Carriers need more time to develop ways to find, map 911 call locations

Carriers need more time to develop ways to find, map 911 call locations

FCC goals 'required the development of sophisticated location technologies for all of the transmission standards used by wireless carriers.''Thomas Sugrue, chief of FCC's Wireless Bureau

Nearly a third of all 911 emergency calls today come from wireless phones, said Thomas J. Sugrue, chief of the Federal Communications Commission's Wireless Bureau.

But there is no accurate location information for any of those calls, which puts the callers at risk, Sugrue told the House Energy and Commerce Subcommittee on Telecommunications and the Internet in June.
Carriers are rushing to meet an FCC October deadline for systems to provide such information, and a number of them have applied for deadline extensions.

Once the so-called Enhanced 911 service is finally in place, it will give the nation's wireless networks dramatic new capabilities. E911 can track the location of any cellular phone that is turned on.

Handy information

Users of the information will include dispatchers, law enforcement agencies and field employees who carry cell phones to check the locations of coworkers or facilities.

'The policy is going to speed up the implementation of location-based services,' said Larry Delaney, marketing manager for MapInfo Corp. of Troy, N.Y., whose software turns location data into usable information.

The FCC adopted the E911 rules in 1996. Phase I required carriers by April 1, 1998, to provide any public safety answering point that receives a wireless 911 call with the telephone number and location of the cell site or base station where the call originated.

Phase II requires carriers by Oct. 1 to fix the caller's location to within 50 to 300 meters, depending on the technology used.

Those goals, Sugrue said, 'required the development of sophisticated location technologies for all of the transmission standards used by wireless carriers.'

But rapid changes in technology slowed implementation. FCC wrote the E911 rules assuming that carriers would use network-based triangulation from many cellular transceivers.

Today, Verizon Communications Inc. of New York is the only big carrier still using network-based technology, according to the FCC. Others have switched to handset technology using a Global Positioning System chip set or to hybrids of GPS and network triangulation.

Carrier equipment must not only locate the cellular caller but also must map the location so that it can be routed to the correct public safety access point. MapInfo, for example, uses a database of PSAPs and their coverage areas.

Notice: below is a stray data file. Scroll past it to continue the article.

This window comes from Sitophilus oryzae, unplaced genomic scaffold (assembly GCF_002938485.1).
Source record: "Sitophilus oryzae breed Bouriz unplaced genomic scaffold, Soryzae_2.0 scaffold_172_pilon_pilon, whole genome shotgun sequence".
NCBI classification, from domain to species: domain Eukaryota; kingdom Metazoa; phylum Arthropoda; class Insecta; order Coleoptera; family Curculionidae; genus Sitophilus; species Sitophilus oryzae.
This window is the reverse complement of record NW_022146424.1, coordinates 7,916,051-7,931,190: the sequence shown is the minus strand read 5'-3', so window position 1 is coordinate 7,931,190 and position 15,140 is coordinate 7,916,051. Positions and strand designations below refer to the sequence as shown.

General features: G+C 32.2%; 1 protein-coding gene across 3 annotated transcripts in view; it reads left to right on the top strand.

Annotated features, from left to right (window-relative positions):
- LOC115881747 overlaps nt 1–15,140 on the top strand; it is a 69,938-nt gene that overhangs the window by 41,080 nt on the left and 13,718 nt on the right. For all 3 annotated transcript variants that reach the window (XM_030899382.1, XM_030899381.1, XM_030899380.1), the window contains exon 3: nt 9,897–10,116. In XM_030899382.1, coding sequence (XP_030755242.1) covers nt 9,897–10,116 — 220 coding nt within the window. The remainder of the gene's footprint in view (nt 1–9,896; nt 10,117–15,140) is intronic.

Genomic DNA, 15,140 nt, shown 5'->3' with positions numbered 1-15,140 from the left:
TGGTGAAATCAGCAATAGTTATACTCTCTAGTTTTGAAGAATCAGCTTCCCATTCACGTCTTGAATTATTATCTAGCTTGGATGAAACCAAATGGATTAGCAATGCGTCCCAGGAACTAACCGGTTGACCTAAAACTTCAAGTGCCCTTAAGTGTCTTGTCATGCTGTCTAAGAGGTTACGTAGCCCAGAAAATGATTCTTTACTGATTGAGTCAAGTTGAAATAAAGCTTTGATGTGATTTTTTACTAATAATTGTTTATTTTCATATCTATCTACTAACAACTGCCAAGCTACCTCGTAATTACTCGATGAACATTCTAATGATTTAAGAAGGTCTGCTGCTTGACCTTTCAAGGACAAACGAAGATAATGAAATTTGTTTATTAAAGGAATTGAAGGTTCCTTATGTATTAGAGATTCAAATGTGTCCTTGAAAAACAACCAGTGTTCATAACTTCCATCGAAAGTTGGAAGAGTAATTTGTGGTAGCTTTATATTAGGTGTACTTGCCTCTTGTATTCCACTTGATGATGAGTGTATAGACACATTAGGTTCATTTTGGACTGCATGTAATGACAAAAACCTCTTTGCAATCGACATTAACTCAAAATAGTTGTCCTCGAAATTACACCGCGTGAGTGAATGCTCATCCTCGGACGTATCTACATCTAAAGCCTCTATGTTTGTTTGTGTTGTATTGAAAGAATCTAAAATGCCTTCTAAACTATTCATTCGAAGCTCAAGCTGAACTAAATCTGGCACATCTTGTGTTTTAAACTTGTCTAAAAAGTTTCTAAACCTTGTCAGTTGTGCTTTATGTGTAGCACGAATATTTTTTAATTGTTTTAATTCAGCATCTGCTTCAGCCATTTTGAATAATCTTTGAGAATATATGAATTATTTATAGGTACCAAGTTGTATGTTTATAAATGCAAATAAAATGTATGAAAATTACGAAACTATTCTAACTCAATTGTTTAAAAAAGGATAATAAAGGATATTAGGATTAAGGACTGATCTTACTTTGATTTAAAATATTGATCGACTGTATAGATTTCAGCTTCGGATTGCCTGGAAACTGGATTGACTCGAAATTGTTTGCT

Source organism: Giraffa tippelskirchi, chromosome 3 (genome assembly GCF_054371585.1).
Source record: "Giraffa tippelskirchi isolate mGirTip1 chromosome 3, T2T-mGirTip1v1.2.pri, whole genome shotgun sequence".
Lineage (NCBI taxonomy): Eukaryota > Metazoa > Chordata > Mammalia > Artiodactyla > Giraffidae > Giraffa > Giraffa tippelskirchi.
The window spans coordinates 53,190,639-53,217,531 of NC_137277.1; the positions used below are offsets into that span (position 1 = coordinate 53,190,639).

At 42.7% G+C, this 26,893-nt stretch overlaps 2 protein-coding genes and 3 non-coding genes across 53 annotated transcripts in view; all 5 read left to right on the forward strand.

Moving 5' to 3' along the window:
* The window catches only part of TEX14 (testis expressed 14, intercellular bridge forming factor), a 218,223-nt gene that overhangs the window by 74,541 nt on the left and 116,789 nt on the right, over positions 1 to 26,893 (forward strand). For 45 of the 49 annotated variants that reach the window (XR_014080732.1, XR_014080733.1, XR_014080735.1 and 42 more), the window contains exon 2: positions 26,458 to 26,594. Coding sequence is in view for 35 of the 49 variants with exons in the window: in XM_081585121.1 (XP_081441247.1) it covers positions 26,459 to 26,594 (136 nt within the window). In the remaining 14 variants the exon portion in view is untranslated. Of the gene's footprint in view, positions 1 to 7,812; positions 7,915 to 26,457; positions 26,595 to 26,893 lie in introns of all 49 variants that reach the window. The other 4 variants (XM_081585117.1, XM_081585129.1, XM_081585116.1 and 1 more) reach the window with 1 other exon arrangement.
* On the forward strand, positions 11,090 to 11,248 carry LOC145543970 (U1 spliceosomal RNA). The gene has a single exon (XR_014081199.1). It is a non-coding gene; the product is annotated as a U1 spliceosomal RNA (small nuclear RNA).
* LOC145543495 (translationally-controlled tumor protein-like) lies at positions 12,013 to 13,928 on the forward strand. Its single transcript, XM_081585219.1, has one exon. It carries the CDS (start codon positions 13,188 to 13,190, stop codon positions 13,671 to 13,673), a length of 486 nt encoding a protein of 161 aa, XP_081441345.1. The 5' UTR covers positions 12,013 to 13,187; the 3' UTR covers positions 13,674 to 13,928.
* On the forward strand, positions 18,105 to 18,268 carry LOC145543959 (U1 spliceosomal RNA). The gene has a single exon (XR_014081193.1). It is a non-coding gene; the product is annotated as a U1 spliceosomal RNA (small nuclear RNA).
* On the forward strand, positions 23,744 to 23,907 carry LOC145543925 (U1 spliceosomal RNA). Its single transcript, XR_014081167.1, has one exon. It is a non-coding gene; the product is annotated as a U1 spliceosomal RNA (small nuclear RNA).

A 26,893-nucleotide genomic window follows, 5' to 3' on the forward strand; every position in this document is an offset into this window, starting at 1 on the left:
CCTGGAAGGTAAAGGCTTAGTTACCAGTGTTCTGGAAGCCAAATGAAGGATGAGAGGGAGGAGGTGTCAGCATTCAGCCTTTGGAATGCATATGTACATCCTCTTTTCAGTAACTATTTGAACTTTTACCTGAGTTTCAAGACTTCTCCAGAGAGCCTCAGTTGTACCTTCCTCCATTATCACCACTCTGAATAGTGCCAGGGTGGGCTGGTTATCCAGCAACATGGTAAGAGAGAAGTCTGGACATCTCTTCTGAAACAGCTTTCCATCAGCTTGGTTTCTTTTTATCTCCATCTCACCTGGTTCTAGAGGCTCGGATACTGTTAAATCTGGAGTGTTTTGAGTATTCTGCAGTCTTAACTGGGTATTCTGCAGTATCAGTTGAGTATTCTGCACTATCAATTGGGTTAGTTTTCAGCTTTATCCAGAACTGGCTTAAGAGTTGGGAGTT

'To compile the database, we had to call all of the 4,500-plus PSAPs,' Delaney said. The database, updated monthly, resides on a carrier's switch.

By April 1998, carriers were required to begin providing Phase I information within six months of a PSAP's request for the service.

But only about 10 percent of PSAPs now have the service, although an estimated 50 percent have requested it, said Woody Glover, director of 911 programs for the Association of Public Safety Communications Officers International.

Sprint Corp. said it is on track to meet the Oct. 1 deadline. Neither Cingular Wireless of Atlanta nor Verizon has requested an extension.
Qwest Communications International Inc. of Denver, in its notice to the FCC about an extension, said it had become disenchanted with the network technology.

'We have found it difficult to persuade vendors to participate in other than the most controlled testing environments,' the company's statement said.

Because it could not be sure network-based location finding would work in the real world, Qwest chose an assisted GPS method. It expects to have a phone with a GPS chip set from Kyocera Wireless Corp. of Kyoto, Japan, ready by year's end, but the phone will not be available by the Oct. 1 deadline.

Software in network switches also will have to be upgraded to route calls to the proper PSAP. Qwest said its switches from Nortel Networks Ltd. of Ontario will not be ready until the fall of 2002.

Switches from Lucent Technologies Inc. of Murray Hill, N.J., will be ready by October.

About the Author

William Jackson is a Maryland-based freelance writer.

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